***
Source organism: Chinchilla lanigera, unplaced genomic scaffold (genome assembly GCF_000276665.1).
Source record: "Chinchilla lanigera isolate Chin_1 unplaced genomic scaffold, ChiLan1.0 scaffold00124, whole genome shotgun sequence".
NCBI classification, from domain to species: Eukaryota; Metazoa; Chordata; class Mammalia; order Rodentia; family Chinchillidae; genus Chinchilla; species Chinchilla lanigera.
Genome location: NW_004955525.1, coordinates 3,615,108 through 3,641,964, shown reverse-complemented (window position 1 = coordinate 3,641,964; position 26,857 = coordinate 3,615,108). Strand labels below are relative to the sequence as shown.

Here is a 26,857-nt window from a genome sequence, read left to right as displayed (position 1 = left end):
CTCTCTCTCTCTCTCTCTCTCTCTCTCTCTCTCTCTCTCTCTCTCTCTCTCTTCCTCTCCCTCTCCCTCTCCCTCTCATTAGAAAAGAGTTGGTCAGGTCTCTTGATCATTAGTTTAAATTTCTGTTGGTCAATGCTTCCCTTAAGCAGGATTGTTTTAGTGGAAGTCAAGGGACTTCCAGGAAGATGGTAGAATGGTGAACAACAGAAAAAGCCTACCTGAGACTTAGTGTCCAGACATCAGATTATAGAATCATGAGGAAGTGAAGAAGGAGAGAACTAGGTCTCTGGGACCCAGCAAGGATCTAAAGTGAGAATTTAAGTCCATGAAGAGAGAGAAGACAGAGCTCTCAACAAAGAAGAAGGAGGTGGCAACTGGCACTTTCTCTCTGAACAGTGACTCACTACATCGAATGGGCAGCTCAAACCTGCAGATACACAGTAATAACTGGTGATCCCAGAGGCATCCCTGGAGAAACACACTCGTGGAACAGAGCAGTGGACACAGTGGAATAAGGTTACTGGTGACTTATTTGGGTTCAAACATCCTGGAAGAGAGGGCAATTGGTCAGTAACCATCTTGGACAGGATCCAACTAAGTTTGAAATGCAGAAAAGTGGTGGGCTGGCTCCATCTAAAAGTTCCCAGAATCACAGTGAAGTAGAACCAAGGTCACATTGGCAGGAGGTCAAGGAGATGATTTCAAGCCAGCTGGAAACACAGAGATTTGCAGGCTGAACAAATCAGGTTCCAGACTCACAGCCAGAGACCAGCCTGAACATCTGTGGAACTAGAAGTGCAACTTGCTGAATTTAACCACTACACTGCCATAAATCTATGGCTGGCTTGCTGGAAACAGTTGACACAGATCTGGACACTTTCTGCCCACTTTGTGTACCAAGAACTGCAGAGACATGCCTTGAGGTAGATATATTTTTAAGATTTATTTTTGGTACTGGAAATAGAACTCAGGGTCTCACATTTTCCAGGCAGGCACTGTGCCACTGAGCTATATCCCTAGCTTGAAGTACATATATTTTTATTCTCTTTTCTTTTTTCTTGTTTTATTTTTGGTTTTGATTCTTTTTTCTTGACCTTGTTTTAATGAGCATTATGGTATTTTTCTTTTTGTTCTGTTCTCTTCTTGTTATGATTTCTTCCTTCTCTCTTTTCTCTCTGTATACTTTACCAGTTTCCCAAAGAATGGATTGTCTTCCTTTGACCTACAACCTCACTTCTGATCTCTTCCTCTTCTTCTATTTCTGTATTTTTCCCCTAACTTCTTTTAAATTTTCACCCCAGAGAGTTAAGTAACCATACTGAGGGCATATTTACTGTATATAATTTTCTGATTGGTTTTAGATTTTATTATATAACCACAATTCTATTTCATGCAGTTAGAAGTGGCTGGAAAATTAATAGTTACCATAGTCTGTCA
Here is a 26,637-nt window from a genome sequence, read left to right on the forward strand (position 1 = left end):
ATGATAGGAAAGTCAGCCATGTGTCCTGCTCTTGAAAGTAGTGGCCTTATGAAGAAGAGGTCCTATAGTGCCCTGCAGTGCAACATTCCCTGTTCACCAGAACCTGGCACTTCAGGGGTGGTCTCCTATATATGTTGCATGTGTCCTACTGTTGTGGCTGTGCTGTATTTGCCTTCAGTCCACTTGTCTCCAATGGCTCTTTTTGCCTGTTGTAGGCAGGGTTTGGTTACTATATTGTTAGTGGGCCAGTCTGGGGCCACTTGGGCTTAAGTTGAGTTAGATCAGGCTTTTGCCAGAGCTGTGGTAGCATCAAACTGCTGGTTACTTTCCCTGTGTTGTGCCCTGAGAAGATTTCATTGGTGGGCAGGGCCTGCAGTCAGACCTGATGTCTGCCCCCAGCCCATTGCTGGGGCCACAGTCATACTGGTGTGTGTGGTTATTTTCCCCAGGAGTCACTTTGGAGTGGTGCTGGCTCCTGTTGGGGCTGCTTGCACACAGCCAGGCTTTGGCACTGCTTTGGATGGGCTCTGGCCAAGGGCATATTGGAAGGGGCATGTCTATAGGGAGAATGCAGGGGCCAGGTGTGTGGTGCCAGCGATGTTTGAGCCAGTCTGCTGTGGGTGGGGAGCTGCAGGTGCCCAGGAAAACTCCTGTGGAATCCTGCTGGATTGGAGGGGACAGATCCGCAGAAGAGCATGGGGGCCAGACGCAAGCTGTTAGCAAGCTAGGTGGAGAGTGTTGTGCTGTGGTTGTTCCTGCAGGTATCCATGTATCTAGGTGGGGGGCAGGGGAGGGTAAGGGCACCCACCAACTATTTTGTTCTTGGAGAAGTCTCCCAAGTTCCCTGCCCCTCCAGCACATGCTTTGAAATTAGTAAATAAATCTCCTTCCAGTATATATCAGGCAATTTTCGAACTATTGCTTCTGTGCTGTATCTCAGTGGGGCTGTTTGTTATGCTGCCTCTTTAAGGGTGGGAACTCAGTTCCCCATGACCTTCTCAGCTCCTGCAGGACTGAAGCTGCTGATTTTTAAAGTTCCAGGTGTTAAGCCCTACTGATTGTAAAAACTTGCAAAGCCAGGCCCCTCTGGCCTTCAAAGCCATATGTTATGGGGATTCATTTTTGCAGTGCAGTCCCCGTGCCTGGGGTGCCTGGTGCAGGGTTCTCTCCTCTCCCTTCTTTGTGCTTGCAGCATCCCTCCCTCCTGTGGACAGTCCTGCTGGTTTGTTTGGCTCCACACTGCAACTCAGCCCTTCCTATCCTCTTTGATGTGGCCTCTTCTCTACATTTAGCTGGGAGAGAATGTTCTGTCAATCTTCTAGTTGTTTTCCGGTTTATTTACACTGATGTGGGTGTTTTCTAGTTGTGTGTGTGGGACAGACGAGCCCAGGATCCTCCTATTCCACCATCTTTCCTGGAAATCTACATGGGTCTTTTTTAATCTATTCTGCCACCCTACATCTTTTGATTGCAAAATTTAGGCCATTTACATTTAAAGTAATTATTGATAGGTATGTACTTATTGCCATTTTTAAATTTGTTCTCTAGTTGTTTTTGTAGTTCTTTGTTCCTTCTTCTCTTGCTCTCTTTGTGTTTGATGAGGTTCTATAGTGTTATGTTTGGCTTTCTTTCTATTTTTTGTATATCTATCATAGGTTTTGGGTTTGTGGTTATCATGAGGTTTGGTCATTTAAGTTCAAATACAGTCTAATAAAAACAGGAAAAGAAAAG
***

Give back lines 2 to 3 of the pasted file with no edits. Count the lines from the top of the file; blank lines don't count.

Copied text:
Source record: "Chinchilla lanigera isolate Chin_1 unplaced genomic scaffold, ChiLan1.0 scaffold00124, whole genome shotgun sequence".
NCBI classification, from domain to species: Eukaryota; Metazoa; Chordata; class Mammalia; order Rodentia; family Chinchillidae; genus Chinchilla; species Chinchilla lanigera.